If someone is having work related stress, an Employment Specialist (vocational rehabilitation professional generally working in a rehabilitation or mental health program) can work as a consultant to the employer to make some modifications to the work environment or change the type of supervision. This can at times solve the problem. In some situations the pressures are too much and it may be time to try a different job or a new employer. Below are some resources for your family member. In some cases you and your family member might utilize them together.
The Depression and Bipolar Support Alliance (DBSA) has developed this variety of tools that can help people in recovery improve and maintain their well-being.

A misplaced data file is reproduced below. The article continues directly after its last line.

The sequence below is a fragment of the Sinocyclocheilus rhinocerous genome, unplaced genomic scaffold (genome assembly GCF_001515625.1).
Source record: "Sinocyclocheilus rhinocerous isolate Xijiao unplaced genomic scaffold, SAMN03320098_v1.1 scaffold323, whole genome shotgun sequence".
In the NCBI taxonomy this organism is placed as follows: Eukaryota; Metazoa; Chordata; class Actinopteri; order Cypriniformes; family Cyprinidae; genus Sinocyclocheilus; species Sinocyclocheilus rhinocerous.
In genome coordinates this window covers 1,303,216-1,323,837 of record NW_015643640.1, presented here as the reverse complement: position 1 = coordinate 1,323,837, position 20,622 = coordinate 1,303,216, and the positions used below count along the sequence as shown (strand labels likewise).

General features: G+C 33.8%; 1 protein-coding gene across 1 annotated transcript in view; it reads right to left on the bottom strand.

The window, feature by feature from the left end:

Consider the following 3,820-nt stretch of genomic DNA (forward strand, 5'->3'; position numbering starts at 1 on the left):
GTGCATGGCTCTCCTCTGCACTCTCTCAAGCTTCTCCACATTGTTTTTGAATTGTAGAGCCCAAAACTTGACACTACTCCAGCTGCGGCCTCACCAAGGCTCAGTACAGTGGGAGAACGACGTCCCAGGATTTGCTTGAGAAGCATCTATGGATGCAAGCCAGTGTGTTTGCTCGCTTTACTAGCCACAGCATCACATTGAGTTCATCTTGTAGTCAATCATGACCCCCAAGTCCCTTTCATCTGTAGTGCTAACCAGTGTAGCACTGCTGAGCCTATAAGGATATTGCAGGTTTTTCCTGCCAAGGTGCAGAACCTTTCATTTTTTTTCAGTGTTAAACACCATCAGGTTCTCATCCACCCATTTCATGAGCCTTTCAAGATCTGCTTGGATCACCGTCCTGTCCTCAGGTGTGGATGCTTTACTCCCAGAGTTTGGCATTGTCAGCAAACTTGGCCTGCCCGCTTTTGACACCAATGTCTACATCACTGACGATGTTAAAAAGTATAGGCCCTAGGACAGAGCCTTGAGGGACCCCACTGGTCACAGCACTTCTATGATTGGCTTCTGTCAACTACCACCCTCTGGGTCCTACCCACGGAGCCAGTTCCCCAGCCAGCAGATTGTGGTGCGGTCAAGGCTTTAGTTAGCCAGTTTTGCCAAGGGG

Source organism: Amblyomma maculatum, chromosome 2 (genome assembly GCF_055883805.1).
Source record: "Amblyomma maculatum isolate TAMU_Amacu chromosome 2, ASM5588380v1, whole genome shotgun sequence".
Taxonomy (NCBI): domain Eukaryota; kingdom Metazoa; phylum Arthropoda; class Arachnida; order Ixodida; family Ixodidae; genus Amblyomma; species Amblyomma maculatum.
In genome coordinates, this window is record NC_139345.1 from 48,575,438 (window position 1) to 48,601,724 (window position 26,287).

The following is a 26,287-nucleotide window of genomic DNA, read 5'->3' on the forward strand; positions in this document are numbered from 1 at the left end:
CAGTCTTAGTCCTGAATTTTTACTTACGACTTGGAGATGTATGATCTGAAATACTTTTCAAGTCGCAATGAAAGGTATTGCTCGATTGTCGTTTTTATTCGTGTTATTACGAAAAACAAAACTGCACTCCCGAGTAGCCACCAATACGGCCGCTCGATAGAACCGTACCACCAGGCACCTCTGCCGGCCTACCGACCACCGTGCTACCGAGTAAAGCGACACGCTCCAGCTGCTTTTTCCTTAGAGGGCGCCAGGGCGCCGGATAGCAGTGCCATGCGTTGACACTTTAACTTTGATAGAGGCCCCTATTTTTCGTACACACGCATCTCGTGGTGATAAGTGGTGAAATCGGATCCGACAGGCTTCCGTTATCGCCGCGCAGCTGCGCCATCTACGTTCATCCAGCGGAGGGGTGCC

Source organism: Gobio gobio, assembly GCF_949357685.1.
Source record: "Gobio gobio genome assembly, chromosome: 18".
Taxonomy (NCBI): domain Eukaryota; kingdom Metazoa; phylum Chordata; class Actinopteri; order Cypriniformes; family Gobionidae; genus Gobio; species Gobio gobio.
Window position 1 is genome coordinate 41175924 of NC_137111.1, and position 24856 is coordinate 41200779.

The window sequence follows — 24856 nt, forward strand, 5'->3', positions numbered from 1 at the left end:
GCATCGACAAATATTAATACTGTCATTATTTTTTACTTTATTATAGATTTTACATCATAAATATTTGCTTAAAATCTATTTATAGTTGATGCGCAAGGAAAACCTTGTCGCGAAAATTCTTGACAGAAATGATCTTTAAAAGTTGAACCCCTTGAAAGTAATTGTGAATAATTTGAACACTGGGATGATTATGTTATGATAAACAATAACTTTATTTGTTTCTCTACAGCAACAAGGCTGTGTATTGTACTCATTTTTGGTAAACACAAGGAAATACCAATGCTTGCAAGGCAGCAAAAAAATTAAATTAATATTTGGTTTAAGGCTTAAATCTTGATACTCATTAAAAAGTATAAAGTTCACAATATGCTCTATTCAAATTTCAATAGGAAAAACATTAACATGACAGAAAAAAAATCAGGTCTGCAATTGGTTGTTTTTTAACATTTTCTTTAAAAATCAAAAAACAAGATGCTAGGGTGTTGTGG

Elisabeth (Harney) Sanders-Park’s book discusses the job-search & hiring processes from the employer’s perspective. Namely four ways to prove a candidate has what an employer wants, six tools to avoid being screened-out, & strategies for people with barriers to employment.
The WSM workbook consists of 57 lessons organized into three major chapters addressing recovery, mental health wellness and relapse prevention, and the relationship between a healthy lifestyle and recovery.
The WSM+ workbook is a version of the original WSM workbook that has been designed for individuals who are simultaneously dealing with mental health and substance use problems.